The Greenhouse Effect: Vital to Human Life

Record heat waves are nothing new on planet earth; neither are record cold waves.

Allow me to get nerdy for a moment, and let’s assume (like most present day researchers) I believe this earth has been around for millions of years

The Earth’s climate has changed multiple times over millions of years, and there have been times when CO2 levels were incredibly higher than today. Evidence for this significant climate change is preserved in a wide range of geological settings, including marine and lake sediments, ice sheets, fossil corals, stalagmites, fossil tree rings, and even the colorful layers of rock and dirt found in the walls of the Grand Canyon.

By the way, much of the following data I’m about to present can be found in a 2010 position statement from the Geological Society of London.

The Earth’s climate has been gradually cooling for most of the last 50 million years. At the beginning of that cooling (in the early Eocene), the global average temperature was about 6-7 ºC warmer than now! That’s miserably hot.

About 34 million years ago, at the end of the Eocene, ice caps came together to form a continental ice sheet on Antarctica. In the northern hemisphere, as global cooling continued over millions of years, ice caps and mountain glaciers gave way to large ice sheets around 2.6 million years ago.

Over the past 2.6 million years (the Pleistocene and then the Holocene epoch), the Earth’s climate has been on average cooler than today, and often much colder. That period is known as the ‘Ice Age’, a series of glacial episodes separated by short warm ‘interglacial’ periods that lasted between 10,000-30,000 years. We are currently living through one of these interglacial periods. The present warm period in which we currently live (the Holocene) became established only 11,500 years ago, since when our climate has been relatively stable, although we currently lack the large Northern Hemisphere ice sheets of the Pleistocene, there are of course still large ice sheets on Greenland and Antarctica.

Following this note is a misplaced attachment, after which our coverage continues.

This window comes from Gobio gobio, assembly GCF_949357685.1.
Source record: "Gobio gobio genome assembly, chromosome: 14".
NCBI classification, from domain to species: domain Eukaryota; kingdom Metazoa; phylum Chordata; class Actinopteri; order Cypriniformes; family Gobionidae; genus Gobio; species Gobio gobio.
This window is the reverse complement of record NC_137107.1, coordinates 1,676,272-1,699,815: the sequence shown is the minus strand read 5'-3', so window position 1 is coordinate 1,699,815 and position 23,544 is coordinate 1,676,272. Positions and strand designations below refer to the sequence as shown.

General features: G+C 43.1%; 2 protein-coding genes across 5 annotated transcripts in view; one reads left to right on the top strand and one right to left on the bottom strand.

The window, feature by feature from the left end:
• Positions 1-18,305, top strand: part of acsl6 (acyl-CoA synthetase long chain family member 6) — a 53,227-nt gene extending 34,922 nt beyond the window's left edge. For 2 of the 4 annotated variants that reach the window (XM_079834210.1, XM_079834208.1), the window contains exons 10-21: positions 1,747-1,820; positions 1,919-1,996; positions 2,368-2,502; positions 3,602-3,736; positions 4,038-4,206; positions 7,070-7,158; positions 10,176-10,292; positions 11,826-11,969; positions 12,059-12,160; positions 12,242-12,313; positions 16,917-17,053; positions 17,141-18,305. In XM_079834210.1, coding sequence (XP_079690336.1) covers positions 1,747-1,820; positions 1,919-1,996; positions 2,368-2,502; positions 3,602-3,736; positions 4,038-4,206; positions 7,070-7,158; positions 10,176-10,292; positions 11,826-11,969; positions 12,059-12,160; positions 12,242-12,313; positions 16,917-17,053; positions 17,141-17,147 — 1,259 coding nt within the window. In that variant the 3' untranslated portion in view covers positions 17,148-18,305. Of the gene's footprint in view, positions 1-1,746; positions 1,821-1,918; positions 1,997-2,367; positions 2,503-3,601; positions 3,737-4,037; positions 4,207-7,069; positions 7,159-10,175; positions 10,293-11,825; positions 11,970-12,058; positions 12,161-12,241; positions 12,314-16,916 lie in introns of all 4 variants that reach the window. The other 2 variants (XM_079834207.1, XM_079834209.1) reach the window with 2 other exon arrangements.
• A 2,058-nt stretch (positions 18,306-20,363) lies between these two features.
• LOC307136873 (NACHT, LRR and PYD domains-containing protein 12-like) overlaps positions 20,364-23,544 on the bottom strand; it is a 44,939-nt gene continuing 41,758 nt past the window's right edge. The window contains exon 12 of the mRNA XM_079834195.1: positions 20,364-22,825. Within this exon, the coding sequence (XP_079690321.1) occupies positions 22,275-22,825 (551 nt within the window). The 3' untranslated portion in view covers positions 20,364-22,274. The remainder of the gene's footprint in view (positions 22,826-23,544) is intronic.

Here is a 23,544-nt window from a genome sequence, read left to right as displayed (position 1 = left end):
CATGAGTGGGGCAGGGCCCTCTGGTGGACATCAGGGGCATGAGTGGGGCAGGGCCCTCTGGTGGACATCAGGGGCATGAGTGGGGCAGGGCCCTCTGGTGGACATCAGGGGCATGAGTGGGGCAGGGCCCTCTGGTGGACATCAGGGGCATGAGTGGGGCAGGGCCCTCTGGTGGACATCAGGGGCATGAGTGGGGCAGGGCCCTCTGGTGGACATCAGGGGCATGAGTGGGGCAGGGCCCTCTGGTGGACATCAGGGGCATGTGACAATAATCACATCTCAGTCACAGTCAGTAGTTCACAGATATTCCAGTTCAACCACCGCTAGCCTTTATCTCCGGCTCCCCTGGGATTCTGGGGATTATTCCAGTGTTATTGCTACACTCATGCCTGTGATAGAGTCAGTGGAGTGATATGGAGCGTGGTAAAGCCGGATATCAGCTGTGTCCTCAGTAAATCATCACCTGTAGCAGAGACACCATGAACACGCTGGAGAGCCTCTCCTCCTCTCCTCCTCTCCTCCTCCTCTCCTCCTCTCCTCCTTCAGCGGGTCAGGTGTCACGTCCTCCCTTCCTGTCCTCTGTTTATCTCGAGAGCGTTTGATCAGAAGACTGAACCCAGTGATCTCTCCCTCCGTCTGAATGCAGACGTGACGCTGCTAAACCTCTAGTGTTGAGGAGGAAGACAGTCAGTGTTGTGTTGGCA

This epoch has been ideal for human life with the tropics and temperate areas able to produce vast amounts of food when managed properly. In fact, the slight warming we have experienced since the mid-1800s (about 1 degree Fahrenheit) has allowed the farming zones to expand, which has better served a growing population.

It should be noted that relatively rapid global warming has occurred in the past. About 55 million years ago, at the end of the Paleocene, there was a sudden warming event in which temperatures rose by about 6 °C globally and by 10-20 °C at the poles. There were no cars, or coal plants to make this occur. Carbon isotopic data show that this warming event (called by some the Paleocene-Eocene Thermal Maximum, or PETM) was accompanied by a major release of 1500-2000 billion tonnes or more of carbon (5550-7400 billion tonnes or more of CO2) into the ocean and atmosphere. This injection of carbon may have come been triggered by volcanic activity superimposed on an underlying gradual global warming trend that peaked some 50 million years ago in the early Eocene. CO2 levels were already high at the time. It took the Earth’s climate around 100,000 years or more to stabilize, showing that a CO2 release of such magnitude may affect the Earth’s climate for that length of time. Remember, carbon dioxide has a cycle just like water does, only it’s much slower.